Upon the death of Harrison only one month into his presidency, Tyler quickly took the oath of office and moved into the White House, thus setting a precedent that was later codified in 1967 with the 25th Amendment to the Constitution. At 51, he was the youngest President up to that time. Tyler stated to a friend that “I shall act upon the principles that I have all along espoused . . . derived from the teachings of Jefferson and Madison.” Henry Clay, the leader of the party, believed in a weak presidency and that Congress should control the country, guided by himself. With an inherited cabinet, committed to an agenda President Tyler would come to consider mostly unconstitutional, a clash between the new chief executive and his party proved inevitable.
John Tyler receives news of the death of William Henry Harrison
Over the course of his four-year presidency, the entire cabinet but one resigned, President Tyler vetoed a number of legislative enactments he deemed unconstitutional, becoming the first President to have his veto overridden, and he suffered the vilification of both the Whigs and Democrats, including former Presidents Andrew Jackson and John Quincy Adams. Nonetheless, he achieved several foreign policy triumphs and stewarded the addition of Texas to the Union.
Official White House portrait, 1859
When the country was sliding toward secession and war in 1860, the seventy-year-old Tyler searched desperately for a way to hold the Union together, for “war was too horrible and revolting to contemplate.” He called for a peace conference to be held in Washington, D.C. and his plan was endorsed by the Virginia legislature. All the states were invited to send commissioners. The peace convention was ignored by Congress. President Buchanan took no measures to ameliorate the situation, and the last chance for a peaceful resolution passed. Tyler advocated immediate secession of Virginia, though the state actually waited till the new President called for troops to invade the South.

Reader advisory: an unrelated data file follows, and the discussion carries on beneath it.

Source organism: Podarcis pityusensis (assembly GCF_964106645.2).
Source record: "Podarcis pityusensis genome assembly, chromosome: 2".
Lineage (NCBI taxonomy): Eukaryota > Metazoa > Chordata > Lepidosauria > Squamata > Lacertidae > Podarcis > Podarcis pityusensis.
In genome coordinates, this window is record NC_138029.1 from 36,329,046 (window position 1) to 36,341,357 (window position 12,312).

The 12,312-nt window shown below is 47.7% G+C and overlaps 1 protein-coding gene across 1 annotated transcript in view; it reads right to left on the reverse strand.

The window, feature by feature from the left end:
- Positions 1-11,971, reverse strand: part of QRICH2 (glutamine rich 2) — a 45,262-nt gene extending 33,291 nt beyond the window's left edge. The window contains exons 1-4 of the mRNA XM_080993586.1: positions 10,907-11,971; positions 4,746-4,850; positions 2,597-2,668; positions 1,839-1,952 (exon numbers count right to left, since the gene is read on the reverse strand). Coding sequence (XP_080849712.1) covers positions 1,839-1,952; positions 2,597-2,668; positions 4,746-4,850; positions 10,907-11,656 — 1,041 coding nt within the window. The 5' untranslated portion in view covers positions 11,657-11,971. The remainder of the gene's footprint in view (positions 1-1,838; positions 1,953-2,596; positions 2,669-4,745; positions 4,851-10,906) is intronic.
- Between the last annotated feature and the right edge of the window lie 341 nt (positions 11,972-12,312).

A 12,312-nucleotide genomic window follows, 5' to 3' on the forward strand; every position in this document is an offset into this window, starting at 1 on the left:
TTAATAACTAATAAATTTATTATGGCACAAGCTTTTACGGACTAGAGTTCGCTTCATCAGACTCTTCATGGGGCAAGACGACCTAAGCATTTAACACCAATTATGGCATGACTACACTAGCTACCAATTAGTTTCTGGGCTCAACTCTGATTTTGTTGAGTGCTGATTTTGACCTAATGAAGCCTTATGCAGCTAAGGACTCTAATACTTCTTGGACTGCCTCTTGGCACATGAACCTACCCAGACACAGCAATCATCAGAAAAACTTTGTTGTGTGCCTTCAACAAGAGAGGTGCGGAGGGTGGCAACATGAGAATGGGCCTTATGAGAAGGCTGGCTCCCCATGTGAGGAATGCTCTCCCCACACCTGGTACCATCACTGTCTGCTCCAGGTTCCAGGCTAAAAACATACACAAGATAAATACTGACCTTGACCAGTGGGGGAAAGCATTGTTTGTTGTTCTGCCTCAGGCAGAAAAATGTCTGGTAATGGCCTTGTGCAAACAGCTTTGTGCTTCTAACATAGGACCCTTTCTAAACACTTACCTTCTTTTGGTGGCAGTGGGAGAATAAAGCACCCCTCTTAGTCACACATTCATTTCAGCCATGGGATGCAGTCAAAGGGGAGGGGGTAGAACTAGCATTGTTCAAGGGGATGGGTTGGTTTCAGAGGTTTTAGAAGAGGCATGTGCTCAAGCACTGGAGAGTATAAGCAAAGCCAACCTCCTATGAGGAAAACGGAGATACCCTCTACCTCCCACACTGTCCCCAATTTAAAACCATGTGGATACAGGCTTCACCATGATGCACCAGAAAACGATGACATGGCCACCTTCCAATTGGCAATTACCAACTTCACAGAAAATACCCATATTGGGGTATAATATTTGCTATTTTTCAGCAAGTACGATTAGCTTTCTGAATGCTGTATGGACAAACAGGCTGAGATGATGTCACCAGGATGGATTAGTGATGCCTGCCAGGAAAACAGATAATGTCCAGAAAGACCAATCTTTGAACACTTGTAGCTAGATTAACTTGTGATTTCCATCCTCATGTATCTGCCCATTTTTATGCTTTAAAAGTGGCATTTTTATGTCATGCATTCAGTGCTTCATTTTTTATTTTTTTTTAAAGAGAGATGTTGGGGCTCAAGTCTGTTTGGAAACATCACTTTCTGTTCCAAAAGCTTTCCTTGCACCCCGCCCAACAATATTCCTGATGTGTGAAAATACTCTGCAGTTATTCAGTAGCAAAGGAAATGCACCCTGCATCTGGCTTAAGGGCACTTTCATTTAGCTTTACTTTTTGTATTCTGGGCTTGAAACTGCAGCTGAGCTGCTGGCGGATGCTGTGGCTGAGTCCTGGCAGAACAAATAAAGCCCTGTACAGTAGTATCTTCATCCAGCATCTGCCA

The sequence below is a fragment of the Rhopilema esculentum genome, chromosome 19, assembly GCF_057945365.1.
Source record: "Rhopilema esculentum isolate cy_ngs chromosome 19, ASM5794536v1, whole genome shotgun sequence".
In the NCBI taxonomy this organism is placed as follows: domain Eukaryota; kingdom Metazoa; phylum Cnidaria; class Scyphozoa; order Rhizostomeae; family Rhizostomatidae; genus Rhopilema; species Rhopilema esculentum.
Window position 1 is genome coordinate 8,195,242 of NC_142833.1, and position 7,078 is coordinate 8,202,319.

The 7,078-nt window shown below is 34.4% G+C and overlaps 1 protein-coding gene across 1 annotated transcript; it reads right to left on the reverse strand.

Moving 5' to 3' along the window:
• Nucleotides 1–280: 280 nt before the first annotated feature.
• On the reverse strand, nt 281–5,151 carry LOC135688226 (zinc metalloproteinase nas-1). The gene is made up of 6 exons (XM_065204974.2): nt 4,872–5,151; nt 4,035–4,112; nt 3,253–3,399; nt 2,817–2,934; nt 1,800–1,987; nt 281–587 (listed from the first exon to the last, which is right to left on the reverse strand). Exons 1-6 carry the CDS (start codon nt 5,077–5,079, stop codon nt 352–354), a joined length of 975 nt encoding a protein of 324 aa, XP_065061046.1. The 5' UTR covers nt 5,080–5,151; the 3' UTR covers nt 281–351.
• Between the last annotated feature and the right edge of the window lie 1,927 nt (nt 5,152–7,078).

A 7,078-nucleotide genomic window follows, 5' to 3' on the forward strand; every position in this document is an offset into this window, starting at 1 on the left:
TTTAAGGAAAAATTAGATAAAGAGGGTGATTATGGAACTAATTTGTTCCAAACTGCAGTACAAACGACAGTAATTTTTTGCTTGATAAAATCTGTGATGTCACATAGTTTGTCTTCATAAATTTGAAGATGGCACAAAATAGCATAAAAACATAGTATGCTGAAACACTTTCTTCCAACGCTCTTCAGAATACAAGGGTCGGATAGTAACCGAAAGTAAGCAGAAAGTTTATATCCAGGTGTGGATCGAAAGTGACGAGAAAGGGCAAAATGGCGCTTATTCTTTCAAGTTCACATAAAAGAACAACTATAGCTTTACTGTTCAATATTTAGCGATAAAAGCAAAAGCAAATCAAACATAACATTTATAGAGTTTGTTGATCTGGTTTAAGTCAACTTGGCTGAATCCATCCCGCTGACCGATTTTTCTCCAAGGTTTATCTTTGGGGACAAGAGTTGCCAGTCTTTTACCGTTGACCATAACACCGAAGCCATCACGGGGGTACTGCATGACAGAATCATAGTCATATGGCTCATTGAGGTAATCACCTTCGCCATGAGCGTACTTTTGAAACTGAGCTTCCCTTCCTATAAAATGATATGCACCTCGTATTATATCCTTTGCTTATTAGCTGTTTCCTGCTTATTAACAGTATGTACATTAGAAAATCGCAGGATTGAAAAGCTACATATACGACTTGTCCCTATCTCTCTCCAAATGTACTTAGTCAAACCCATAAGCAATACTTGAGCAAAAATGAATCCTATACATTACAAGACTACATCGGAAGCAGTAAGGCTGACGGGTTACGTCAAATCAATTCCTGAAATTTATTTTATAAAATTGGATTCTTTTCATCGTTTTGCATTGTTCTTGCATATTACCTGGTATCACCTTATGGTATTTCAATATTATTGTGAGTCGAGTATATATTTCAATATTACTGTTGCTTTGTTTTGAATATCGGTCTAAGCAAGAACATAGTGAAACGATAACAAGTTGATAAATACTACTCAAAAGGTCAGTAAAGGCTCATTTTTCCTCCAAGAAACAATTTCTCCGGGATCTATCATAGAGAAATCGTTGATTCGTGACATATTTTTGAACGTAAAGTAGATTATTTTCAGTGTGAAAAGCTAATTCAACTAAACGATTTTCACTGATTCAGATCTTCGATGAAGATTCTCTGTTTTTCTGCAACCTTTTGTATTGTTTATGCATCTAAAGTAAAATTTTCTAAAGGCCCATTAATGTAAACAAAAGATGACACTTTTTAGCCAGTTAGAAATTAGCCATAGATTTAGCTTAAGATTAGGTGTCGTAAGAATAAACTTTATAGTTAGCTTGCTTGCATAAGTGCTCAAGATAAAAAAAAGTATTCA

1859 daguerreotype of John Tyler
President Tyler is heartily disliked by modern historians who consistently rank him in the top five least effective and weakest chief executives. He did not expand the powers of government, held to a strict construction of the Constitution and committed the now unpardonable sins of both owning slaves and serving in the Confederate government. To paraphrase the words of a recent historian of the presidency, “doctrinaire presidents create chaos, pragmatists accomplish things.”
President Tyler died of natural causes in the first few months of the War for Southern Independence, the last of the Virginia Presidents, and one of the most consistent advocates of the political philosophy of those architects of the Republic.